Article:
As a child, and still as an adult, I prefer to discover rather than be told what to do. The same is true for my kids, and as much as I want them to just do what I say, it’s much more effective to plant seeds that allow them to discover their path on their own. One of my favorite ways to plant said seeds is books!
A few of our most important family values are kindness, community and environmental consciousness. While I’ll still remind them to choose their words wisely, ask themselves how they would feel, bring in the garbage cans for our neighbor, turn the lights off or consider a gift-free birthday, these are five of my favorite books for helping my kids think about these important values on their own.
The Giving Tree
Shel Silverstein’s classic still brings tears to my eyes. For me it’s a reminder to not get caught up in doing what everyone else is doing and what you are supposed to be doing. For my kids it’s about the boy’s relationship with the tree and nature as a whole. At the end, my heart is broken for the tree stump, but my son will always say, “that’s so nice that the tree gave all of himself and they still have each other. But maybe that boy could have just taken a little less.”
Too Many Mangoes
Maybe it’s because I love Hawaii so much (and so do my kids), but we bought this book as a gift and fell in love with the story. Two young Hawaiian kids, Kama and Nani, pick too many mangoes from their tree and decide to share them with neighbors. In return, they are given yummy treats to take home and enjoy, which they do with their family. The sharing and community connectedness is so beautiful in this story. My kids will do this whenever we bake too many cookies.
My son read Wonder this year. It’s the story of a 5th grade boy with a facial deformity that goes to school for the first time. I teared up throughout the book as it discussed Auggie’s experience. I loved the discussion about how it’s often the fear of not knowing how to handle someone totally different that drives people to be mean, and most importantly showed the spirit of kids who could see past Auggie’s facial deformity to enjoy him. Auggie’s perseverance and deeply kind spirit were often points of discussion when we read the book. It may have been too complex to grasp all of the teaching opportunities at 8, but we’ll read it again and definitely see the movie in November!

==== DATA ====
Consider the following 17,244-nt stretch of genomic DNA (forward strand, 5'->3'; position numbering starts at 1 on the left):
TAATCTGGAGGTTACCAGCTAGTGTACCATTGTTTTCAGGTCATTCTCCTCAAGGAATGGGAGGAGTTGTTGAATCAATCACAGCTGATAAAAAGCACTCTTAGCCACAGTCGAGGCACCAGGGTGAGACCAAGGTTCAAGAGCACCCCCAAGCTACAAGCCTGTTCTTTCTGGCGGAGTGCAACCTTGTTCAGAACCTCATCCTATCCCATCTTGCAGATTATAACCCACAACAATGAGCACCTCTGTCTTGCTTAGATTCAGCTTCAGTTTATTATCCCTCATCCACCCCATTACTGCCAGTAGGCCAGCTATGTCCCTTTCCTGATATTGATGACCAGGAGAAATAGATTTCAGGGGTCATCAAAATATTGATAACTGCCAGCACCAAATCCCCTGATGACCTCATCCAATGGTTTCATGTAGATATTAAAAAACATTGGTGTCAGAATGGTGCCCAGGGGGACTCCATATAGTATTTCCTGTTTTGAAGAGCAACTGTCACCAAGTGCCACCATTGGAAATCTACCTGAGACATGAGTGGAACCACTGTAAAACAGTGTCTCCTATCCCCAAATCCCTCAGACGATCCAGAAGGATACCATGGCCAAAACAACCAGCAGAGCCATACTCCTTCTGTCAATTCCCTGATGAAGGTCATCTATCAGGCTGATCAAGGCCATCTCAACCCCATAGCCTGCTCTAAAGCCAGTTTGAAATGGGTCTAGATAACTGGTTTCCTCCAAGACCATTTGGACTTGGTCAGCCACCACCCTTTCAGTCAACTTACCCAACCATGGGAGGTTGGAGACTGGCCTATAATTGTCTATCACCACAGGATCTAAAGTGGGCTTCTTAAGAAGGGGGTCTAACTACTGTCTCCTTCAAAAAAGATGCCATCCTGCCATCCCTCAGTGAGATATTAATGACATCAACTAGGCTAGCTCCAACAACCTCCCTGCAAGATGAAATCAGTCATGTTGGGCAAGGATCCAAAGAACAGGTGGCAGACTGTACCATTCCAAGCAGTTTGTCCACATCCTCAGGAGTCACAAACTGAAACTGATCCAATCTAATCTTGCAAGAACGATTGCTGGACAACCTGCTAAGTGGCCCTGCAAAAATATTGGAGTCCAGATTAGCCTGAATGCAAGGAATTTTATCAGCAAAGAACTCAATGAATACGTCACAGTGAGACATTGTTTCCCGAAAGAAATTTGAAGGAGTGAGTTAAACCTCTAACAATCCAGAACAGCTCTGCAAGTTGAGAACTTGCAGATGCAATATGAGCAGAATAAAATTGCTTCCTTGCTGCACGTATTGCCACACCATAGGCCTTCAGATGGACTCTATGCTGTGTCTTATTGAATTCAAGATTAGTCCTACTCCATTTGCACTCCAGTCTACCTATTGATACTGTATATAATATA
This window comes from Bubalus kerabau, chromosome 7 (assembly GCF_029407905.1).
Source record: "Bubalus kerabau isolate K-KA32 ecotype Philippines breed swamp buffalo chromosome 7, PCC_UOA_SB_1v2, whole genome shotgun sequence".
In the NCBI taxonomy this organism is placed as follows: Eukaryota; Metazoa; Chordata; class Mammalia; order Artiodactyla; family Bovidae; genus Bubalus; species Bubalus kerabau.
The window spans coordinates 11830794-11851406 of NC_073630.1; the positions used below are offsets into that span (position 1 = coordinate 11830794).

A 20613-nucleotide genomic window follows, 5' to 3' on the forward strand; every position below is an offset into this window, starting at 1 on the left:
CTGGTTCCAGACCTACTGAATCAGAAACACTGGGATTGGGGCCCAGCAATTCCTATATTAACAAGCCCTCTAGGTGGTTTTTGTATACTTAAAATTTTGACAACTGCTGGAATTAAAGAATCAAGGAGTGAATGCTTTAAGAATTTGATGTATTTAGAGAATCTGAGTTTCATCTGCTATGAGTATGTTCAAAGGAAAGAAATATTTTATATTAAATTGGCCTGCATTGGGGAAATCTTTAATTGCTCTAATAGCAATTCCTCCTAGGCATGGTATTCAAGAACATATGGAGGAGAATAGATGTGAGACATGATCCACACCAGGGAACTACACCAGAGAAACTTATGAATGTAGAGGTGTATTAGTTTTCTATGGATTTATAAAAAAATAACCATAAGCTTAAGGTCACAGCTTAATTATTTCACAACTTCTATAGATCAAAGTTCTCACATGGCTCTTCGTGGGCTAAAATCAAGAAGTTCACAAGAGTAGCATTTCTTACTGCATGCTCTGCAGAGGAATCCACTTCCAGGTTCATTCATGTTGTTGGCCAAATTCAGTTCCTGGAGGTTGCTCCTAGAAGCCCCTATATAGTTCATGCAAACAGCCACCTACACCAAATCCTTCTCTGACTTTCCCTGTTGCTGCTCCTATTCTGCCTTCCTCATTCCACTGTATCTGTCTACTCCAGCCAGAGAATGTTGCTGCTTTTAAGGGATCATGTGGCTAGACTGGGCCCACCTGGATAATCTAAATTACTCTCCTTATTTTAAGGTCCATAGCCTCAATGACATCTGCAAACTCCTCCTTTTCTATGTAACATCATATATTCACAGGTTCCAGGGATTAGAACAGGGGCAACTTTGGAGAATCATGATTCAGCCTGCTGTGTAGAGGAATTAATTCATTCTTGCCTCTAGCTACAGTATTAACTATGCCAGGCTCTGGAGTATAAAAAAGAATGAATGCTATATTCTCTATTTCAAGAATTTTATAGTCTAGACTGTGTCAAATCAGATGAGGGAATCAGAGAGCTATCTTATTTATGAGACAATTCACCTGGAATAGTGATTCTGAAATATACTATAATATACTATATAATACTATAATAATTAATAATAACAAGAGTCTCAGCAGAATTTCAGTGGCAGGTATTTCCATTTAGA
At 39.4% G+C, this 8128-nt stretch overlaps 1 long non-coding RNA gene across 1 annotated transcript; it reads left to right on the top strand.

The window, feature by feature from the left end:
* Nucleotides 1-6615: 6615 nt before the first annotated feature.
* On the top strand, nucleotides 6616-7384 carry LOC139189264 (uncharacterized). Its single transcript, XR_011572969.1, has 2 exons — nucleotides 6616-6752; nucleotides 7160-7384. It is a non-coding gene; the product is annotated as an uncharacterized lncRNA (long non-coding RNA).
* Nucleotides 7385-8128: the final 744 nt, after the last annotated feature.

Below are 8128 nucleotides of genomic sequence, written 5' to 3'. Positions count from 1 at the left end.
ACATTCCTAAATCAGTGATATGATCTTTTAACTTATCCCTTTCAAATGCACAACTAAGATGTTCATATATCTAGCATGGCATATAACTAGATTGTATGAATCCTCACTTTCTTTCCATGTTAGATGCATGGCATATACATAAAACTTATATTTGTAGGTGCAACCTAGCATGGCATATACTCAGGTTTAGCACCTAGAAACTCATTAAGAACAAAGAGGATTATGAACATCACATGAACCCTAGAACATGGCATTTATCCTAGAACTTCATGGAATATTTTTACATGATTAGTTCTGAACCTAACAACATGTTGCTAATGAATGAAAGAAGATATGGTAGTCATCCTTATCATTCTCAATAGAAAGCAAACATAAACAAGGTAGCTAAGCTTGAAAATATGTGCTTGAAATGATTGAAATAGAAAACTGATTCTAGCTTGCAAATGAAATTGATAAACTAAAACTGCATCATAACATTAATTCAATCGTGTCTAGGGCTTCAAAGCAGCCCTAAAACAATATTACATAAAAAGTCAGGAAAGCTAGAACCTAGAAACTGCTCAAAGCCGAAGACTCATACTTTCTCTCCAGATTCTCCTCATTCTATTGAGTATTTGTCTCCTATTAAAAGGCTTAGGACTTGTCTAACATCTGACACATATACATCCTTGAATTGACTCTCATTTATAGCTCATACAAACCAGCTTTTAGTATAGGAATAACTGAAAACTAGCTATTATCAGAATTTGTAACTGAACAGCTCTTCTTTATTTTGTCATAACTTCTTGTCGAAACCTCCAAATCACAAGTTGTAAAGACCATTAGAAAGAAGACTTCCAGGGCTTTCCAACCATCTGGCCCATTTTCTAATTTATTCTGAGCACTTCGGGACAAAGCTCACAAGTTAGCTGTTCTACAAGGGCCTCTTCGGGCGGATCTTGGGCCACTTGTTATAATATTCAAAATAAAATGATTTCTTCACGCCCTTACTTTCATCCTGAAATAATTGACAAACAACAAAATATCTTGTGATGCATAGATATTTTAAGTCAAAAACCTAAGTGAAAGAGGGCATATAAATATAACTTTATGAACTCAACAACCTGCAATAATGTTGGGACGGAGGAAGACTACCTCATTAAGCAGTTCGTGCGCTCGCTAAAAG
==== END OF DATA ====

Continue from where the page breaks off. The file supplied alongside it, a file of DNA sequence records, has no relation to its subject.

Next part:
This circus ape uses his artistic talent to free himself and his friends from circus life to live at the zoo where they can live in a more realistic natural environment. While the circus is no more, I love this book for learning about the treatment of animals, how creativity and perseverance can make change and the love this ape had for the newest addition to the circus, a baby elephant.
When the last of the truffala trees is chopped to make a sneed, something everyone needs, the reality of an environment without nature sets in. Because of this book and great second grade curriculum, my son has signs in his room that say “save the trees”. It’s also another great book with the message that it often only takes one person to create change – and that an act as simple as planting the last seed can revive an environment lost.